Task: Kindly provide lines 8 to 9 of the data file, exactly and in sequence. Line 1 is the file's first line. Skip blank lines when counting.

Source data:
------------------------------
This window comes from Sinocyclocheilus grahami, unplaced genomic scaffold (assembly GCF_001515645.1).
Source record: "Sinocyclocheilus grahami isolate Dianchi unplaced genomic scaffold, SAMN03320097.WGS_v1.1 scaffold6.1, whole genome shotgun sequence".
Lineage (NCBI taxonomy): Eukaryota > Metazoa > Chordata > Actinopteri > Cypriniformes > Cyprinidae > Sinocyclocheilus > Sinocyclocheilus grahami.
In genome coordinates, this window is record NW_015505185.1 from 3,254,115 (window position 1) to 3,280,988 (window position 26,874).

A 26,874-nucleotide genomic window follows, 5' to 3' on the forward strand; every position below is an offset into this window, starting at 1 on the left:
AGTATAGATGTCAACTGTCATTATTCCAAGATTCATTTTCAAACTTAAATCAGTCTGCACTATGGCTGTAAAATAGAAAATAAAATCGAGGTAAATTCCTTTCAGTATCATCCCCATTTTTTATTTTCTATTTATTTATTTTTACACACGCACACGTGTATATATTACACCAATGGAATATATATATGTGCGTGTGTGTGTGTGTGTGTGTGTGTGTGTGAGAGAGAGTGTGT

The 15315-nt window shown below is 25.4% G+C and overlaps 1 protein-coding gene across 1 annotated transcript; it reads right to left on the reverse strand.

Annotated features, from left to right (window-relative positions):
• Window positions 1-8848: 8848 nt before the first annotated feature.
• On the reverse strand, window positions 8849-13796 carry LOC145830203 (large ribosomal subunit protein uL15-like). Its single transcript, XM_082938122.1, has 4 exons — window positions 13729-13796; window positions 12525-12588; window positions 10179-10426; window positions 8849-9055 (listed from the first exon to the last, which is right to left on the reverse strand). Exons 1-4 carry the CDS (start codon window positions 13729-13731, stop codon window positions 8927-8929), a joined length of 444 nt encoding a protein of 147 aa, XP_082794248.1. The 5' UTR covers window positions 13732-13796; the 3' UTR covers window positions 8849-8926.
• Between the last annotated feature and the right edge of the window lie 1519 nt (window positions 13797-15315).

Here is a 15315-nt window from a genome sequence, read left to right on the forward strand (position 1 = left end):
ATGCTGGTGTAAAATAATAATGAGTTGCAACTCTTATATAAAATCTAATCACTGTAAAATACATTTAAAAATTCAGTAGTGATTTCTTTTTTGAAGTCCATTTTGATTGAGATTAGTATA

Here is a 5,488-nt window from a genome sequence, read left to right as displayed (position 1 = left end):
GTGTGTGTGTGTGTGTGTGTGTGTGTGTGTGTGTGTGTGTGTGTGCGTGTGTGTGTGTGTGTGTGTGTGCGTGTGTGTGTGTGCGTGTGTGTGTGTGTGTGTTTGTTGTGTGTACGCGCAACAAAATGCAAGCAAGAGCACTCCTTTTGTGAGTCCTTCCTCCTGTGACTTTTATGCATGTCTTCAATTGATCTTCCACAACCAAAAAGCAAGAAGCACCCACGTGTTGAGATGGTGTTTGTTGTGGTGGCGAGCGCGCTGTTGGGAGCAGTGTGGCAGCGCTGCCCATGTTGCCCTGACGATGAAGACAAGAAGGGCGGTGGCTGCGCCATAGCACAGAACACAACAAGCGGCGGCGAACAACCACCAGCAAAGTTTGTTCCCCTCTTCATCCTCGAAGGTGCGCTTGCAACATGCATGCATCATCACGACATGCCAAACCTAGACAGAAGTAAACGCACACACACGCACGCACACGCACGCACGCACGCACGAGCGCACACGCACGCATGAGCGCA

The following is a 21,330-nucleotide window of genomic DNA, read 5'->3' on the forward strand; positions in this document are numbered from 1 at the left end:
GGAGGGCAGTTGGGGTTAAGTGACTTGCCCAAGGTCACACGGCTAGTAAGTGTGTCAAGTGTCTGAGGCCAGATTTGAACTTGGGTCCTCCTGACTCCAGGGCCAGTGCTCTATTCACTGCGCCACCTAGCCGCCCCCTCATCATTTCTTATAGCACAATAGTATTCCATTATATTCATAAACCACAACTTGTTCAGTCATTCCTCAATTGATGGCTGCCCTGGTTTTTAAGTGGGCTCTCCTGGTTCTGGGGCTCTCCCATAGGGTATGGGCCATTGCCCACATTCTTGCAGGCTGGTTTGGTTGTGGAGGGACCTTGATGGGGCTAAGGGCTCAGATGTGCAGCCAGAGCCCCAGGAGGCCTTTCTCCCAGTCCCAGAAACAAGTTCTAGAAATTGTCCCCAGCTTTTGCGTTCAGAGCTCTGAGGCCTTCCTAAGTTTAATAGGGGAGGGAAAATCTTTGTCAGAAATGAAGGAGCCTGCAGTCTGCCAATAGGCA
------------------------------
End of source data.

Annotated features, from left to right (window-relative positions):
• Window positions 1-8848: 8848 nt before the first annotated feature.